In describing The Shadow Box, one might say it is a play about death, as anyone might suspect of a play focusing on three terminally ill patients. Michael Cristofer, however, never reveals the illness from which his characters suffer because the play is not about their disease; it is about people and human emotions. Although there is a lot of conversation about dying and what it feels like to face impending death, most of the dialogue is about the joy of living.
The play’s title indicates the meaning of the play. A shadow box is a picture frame in front of a recessed box on which shadows of objects can be displayed for viewing. The patients in The Shadow Box are not only on display for the doctors, who are studying them, but also for the audience. Even though the play is set in an experimental program, it does not focus on the program or the doctors involved. Cristofer’s device of making the doctor a faceless voice reinforces the focus on the families and their responses to the dying process.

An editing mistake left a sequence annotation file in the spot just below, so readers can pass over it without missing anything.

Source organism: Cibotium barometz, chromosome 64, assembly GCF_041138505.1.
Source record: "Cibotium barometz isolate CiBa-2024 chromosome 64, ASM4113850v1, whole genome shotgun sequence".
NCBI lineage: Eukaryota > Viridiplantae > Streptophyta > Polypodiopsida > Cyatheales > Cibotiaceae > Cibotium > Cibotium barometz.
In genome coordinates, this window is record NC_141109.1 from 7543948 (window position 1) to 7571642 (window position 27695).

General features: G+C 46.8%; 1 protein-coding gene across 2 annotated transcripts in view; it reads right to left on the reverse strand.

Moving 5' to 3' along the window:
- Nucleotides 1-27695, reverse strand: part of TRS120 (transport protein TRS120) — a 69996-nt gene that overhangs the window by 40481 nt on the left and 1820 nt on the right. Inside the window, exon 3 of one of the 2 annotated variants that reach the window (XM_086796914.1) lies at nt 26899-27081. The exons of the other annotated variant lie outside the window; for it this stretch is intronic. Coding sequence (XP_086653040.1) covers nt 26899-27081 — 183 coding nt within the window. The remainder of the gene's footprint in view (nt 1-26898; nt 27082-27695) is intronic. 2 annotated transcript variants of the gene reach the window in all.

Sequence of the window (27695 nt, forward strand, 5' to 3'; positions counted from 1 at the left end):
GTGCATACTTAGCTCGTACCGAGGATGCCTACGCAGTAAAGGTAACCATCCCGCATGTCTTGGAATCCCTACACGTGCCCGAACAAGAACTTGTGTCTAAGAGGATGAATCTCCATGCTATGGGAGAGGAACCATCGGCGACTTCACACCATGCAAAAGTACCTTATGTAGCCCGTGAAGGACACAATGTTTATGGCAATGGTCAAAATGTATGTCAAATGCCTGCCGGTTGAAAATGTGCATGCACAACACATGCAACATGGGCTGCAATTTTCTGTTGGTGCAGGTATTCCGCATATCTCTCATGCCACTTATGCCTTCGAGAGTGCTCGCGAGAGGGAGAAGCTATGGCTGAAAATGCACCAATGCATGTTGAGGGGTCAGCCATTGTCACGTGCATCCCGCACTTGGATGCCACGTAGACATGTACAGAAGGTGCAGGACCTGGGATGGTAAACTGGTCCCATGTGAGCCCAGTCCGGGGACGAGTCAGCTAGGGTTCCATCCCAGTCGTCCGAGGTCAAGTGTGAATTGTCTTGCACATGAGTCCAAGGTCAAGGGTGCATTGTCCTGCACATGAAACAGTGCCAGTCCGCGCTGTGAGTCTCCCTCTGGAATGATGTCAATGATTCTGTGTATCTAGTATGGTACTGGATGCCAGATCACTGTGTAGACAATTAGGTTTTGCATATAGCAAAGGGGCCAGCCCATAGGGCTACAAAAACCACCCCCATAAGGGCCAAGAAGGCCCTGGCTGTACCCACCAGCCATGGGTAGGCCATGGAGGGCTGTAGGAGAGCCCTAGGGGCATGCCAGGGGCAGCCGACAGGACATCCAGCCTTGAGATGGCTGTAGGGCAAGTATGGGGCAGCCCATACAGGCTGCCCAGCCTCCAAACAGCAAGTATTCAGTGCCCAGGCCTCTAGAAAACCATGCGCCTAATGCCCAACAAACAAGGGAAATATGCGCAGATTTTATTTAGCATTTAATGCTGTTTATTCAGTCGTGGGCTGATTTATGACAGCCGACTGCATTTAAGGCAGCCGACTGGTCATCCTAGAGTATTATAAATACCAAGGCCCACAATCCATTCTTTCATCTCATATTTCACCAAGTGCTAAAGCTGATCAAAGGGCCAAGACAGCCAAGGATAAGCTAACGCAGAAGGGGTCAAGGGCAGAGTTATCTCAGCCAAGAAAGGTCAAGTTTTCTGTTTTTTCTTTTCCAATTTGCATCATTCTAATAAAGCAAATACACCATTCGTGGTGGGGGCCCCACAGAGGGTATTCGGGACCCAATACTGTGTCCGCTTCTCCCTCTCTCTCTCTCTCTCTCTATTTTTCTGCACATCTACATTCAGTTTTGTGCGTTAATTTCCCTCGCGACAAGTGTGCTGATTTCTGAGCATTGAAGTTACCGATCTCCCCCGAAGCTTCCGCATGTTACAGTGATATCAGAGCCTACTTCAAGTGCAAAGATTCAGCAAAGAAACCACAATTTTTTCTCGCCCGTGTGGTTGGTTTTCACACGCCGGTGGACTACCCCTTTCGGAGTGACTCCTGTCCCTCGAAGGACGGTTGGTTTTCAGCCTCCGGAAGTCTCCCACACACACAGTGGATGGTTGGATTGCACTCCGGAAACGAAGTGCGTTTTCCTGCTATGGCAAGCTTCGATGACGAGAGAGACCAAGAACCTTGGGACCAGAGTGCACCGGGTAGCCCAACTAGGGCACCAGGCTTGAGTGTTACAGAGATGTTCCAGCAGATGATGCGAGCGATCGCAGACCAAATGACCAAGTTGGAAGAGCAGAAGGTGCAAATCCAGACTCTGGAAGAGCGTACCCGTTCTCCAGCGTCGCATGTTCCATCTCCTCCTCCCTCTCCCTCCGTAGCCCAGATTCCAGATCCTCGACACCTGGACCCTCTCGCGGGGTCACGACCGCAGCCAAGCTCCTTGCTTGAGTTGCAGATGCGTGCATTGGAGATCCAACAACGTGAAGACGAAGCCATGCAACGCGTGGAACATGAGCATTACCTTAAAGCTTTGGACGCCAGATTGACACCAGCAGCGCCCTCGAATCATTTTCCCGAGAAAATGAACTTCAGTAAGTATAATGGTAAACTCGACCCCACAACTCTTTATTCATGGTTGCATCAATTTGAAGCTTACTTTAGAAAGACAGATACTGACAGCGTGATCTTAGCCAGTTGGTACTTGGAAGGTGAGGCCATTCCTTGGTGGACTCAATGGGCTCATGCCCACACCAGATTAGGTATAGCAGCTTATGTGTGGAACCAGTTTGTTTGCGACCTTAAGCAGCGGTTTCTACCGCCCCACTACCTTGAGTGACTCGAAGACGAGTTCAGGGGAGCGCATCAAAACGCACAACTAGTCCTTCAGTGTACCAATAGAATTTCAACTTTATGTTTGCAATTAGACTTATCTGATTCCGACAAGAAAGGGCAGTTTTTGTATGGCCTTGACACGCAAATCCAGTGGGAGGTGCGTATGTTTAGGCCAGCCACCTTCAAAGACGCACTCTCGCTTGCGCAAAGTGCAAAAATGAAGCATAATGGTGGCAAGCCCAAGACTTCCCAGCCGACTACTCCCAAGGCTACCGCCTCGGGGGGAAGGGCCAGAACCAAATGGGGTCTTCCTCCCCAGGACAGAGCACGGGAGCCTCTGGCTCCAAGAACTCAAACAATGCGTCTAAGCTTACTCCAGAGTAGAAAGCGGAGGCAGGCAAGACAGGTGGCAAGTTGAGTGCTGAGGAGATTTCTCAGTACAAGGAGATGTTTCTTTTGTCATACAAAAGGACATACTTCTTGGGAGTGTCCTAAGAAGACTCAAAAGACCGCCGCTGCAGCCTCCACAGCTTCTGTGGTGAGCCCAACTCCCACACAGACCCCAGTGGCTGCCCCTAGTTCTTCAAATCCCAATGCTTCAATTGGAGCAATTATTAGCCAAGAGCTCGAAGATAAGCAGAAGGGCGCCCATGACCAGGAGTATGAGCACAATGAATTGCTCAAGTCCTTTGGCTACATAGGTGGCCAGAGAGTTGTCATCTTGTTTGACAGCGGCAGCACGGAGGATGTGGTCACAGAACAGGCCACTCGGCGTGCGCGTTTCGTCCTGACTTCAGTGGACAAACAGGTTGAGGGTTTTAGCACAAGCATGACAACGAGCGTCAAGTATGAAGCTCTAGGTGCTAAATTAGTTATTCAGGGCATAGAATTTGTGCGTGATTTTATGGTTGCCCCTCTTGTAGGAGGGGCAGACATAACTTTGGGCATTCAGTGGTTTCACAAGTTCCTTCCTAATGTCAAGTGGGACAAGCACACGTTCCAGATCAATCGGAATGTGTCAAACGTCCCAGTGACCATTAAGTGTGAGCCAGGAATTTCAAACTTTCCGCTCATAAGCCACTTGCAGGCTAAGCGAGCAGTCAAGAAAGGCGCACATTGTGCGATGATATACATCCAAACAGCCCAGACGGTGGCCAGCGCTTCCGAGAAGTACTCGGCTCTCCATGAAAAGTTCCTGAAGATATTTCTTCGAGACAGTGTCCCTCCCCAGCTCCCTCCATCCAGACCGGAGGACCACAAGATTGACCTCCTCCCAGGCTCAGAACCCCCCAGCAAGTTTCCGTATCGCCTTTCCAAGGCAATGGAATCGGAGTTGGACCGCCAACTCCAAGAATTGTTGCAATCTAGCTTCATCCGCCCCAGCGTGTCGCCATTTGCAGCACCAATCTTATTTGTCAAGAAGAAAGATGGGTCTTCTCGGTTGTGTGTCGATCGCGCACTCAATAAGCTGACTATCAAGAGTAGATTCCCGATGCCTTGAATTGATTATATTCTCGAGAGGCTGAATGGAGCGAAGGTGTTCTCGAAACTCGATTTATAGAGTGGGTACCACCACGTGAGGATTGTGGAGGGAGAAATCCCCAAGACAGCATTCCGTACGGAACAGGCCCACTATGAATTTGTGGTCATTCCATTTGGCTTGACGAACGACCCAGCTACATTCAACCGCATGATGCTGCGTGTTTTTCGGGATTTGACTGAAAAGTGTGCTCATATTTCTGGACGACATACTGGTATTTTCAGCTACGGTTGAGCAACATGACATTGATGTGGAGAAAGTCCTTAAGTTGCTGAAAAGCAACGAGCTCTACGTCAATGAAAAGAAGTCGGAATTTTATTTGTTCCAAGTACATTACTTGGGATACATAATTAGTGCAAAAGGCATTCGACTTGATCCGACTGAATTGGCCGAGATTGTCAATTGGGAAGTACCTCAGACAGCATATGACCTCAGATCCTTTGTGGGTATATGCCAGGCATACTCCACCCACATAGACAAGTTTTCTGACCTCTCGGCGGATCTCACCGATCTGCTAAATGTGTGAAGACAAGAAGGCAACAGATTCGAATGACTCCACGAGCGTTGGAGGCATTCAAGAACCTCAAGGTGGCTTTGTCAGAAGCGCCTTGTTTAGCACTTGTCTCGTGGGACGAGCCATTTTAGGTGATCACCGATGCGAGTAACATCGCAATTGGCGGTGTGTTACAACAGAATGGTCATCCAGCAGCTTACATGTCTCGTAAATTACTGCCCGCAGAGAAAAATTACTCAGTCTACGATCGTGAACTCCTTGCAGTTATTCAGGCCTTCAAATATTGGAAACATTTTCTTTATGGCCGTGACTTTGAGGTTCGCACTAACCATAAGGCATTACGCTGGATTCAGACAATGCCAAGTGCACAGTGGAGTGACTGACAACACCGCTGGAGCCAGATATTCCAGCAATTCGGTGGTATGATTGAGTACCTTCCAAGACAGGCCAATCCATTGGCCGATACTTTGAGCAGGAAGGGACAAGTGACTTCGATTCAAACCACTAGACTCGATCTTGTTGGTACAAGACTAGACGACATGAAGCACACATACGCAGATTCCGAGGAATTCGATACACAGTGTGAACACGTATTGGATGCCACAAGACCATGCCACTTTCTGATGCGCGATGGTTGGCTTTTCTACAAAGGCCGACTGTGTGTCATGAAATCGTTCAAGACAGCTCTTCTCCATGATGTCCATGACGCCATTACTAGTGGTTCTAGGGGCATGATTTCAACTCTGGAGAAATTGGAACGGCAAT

The final moments of the play affirm more than any other part its basic message, however, that every moment should be treasured. As Brian says near the end: “They tell you you’re dying, and you say all right. But if I am dying . . . I must still be alive.” The play is sad but never depressing. The characters continually reaffirm the gift of life, and in the antiphonal chanting at the end, they remind the audience that “This living. This life. This lifetime. This air. This earth. This smile. This pain. It doesn’t last forever. It was never supposed to last forever. This breath. Yes. Yes. Yes. This moment,” is all anyone can truly count on.